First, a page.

|Scientific Name:||Petrogale penicillata (Gray, 1827)|
|Red List Category & Criteria:||Vulnerable A2bce+3bce+4bce ver 3.1|
|Assessor(s):||Woinarski, J. & Burbidge, A.A.|
|Contributor(s):||Menkhorst, P., Lunney, D., Bluff, L., Eldridge, M. & Soderquist, T.|
The Brush-tailed Rock-wallaby has experienced a very substantial historical decline, and decline is continuing at many or most subpopulations. The rate of decline is not well resolved, but suspected to be >30% over a 21 year (=three generation) period. Hence it qualifies for listing as Vulnerable.
|Previously published Red List assessments:|
The Brush-tailed Rock-wallaby has a disjunct range in south-eastern Australia, mostly associated with the Great Dividing Range, from the Grampians in western Victoria to south-eastern Queensland (Yarramam, north of Toowoomba). The isolated Grampians subpopulation was extirpated in about 1999 (Corrigan et al. 2012), but is the subject of a current reintroduction program using animals from East Gippsland and hybrids between the two ESUs (Corrigan et al. 2012; Malam et al. 2012; P. Menkhorst pers. comm. 2014).
Native:Australia (New South Wales, Queensland, Victoria)
|Range Map:||Click here to open the map viewer and explore range.|
In 2008, the population size was estimated to be between 15 000 and 30 000 individuals (DECC 2008), with most (80%) in north-eastern New South Wales, and far smaller proportions in central and south-eastern New South Wales (2%), south-eastern Queensland (17%) and Victoria (<1%) (DECC 2008).
|Current Population Trend:||Decreasing|
|Habitat and Ecology:|
The Brush-tailed Rock-wallaby is closely associated with rugged rocky areas, including rock faces and outcrops with boulders, ledges and caves (Short 1992; Menkhorst and Hynes 2011); however this association may be an artefact reflecting retreat from a far broader habitat distribution since European settlement (Menkhorst and Hynes 2011). The rocky sites now occupied may occur in a range of vegetation types including rainforests, eucalypt forests and woodlands (Eldridge and Close 2008). At night, Brush-tailed Rock-wallabies move from their daytime shelter sites to a foraging area, typically using a habitual route. Home range size varies from 6-30 hectares (Short 1992), although more recent radio-tracking data demonstrate that movements of c. 500 m distance per night are relatively common, suggesting home range sizes may be larger than previously published values (T. Soderquist pers. comm. 2014). Foraging areas may include forests, woodlands and pastures. The Brush-tailed Rock-wallaby has a mixed diet: grass is the main item, but flowers, forbs, leaves, fruit, bark and fungi are also eaten (Short 1989; Menkhorst and Hynes 2011).
|Continuing decline in area, extent and/or quality of habitat:||Yes|
|Generation Length (years):||7|
|Movement patterns:||Not a Migrant|
|Use and Trade:||This species was formerly hunted intensively for pelts and because it was perceived as a pest (Short and Milkovits 1990; Menkhorst 1995; Lunney et al. 1997). This hunting pressure may have been a primary factor in the historical decline (Taggart et al. 2008) and thence to the species’ vulnerability to other threats. At least 500 000 individuals were killed between 1894 and 1914, and almost 100,000 skins were marketed by a single company in one year (1908) (Lunney et al. 1997). This activity no longer occurs.|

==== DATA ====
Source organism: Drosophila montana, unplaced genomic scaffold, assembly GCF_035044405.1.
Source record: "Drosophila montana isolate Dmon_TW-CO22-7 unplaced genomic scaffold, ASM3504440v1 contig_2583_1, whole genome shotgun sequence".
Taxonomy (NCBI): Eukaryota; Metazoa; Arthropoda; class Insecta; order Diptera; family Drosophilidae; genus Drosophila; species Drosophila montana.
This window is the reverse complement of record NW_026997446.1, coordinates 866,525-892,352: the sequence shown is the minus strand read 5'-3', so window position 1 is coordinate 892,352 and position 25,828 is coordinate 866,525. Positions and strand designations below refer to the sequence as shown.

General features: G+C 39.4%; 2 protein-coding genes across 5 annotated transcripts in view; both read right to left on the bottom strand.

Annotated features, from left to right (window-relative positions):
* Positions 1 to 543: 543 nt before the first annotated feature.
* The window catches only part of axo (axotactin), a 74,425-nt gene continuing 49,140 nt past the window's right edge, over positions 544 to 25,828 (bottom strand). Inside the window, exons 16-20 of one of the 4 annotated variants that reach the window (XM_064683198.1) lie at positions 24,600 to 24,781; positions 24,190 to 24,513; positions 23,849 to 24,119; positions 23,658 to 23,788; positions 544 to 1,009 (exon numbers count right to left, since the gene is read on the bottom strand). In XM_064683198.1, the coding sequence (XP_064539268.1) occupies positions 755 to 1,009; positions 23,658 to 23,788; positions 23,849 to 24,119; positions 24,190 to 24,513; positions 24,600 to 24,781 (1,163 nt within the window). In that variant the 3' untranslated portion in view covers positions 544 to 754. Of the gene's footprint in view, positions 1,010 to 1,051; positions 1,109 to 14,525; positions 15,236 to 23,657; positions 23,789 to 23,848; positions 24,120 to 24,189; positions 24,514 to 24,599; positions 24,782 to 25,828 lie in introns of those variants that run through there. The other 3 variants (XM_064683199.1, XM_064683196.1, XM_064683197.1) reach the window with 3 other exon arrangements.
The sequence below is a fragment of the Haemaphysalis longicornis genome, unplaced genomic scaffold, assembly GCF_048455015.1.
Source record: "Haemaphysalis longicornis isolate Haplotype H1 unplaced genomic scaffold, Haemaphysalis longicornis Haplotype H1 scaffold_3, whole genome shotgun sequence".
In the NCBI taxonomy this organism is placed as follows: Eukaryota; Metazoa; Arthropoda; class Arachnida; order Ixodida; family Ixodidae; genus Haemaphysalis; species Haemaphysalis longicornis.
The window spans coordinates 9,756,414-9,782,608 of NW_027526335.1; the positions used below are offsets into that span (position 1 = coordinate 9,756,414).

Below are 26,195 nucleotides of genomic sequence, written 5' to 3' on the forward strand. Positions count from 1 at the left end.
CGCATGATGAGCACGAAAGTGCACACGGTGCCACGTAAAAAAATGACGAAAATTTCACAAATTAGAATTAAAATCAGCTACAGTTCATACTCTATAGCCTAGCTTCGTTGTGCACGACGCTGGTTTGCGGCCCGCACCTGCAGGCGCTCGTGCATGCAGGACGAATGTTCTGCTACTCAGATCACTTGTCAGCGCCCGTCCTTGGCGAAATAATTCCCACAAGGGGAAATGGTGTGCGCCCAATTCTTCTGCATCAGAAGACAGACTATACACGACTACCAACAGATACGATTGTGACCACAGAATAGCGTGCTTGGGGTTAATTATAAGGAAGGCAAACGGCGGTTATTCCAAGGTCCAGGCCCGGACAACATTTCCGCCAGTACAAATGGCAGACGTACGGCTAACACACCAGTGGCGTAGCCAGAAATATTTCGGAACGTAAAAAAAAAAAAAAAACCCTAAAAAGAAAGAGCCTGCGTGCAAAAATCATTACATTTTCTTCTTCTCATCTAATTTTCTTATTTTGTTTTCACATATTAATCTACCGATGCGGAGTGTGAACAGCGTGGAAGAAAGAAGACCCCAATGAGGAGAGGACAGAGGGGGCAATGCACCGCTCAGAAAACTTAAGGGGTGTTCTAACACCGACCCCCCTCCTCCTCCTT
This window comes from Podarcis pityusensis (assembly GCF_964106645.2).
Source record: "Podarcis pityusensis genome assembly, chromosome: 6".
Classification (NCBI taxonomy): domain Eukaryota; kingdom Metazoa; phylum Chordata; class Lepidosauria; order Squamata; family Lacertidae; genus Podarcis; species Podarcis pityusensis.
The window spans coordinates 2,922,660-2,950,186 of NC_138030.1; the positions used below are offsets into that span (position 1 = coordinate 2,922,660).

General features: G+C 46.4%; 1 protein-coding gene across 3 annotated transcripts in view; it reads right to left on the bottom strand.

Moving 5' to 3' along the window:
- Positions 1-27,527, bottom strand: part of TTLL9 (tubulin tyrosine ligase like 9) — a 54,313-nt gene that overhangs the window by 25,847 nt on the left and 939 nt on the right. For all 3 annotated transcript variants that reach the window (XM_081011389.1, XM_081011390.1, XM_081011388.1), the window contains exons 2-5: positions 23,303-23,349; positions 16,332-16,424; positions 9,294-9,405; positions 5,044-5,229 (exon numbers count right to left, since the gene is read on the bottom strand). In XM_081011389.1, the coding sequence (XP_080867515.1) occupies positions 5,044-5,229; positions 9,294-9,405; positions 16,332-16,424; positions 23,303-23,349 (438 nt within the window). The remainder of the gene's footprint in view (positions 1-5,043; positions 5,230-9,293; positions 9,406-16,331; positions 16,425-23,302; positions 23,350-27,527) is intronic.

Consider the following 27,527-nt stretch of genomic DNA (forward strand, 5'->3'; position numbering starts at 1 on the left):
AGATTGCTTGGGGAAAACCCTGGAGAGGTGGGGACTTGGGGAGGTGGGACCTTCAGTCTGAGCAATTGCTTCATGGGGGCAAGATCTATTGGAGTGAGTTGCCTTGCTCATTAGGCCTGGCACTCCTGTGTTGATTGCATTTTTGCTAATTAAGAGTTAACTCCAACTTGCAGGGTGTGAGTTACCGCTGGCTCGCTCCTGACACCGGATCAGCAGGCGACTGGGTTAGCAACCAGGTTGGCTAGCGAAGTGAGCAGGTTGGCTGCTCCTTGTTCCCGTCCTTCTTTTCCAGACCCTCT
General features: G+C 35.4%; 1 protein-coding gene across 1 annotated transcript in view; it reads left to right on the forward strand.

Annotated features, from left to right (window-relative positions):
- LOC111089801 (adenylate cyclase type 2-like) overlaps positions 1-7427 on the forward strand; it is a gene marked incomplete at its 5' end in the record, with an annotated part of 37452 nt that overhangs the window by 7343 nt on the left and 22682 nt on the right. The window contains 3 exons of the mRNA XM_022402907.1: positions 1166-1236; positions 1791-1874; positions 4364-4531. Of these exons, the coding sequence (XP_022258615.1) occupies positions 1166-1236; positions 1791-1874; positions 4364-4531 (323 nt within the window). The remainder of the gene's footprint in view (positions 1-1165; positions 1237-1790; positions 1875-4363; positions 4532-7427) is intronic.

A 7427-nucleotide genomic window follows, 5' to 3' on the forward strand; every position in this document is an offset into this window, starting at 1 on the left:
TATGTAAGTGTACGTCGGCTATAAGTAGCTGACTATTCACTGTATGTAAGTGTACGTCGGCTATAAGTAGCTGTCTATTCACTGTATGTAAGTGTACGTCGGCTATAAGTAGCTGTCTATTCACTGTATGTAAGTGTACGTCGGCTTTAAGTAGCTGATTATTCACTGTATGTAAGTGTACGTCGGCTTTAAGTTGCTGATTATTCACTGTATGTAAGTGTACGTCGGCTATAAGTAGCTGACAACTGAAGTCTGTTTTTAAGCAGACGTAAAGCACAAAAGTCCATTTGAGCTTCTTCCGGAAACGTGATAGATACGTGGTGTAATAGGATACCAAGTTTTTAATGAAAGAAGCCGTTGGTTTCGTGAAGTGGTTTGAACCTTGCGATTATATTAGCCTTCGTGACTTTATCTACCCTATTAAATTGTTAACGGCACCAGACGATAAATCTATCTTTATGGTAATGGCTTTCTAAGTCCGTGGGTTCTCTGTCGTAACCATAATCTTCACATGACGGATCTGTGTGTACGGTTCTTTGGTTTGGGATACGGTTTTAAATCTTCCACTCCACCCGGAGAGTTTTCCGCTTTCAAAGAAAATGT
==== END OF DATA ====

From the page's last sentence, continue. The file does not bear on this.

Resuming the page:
There is a lack of data about the threats to the Brush-tailed Rock Wallaby (Eldridge and Close 2008). Predation by introduced foxes and competition with introduced goats are likely to be the greatest threats. Foxes prey on young rock wallabies and probably limit dispersal as well as recruitment. Introduced dogs and cats are also probably threats, but the habitat in which this species lives is not well suited to these predators. Habitat fragmentation and land clearance between colonies is also thought to limit dispersal and reduce numbers of individuals by exposing rock wallabies to higher rates of predation. As colony isolation increases so does the risk of inbreeding (Hazlitt et al. 2006a,b).
Hunting was perhaps the main historical factor in reducing the population and range of this species. A sustained commercially-driven period of hunting led to the decline of many populations and local extinctions, and may have been the primary cause of the initial decline, at least in central and southern New South Wales. Bounties were paid on over half a million rock-wallabies between 1894 and 1914 (Short and Milkovits 1990) and there was an extensive fur trade from pre-1890 to 1927 (Lunney et al. 1997). The species was also hunted extensively in the Grampians area of Victoria. The magnitude of hunting is apparent when one considers that the current population of the species is estimated at between 15,000 and 30,000 individuals, and in 1908 alone 92,590 skins were marketed by a single company (Lunney et al. 1997).
A recovery plan (Menkhorst and Hynes 2011) includes the objectives:
Most of these activities are being undertaken (and have been previously, through other management planning), with some local-scale success. However, captive populations have not necessarily been maintained as separate ESUs.
|Citation:||Woinarski, J. & Burbidge, A.A. 2016. Petrogale penicillata. The IUCN Red List of Threatened Species 2016: e.T16746A21955754.Downloaded on 23 September 2018.|
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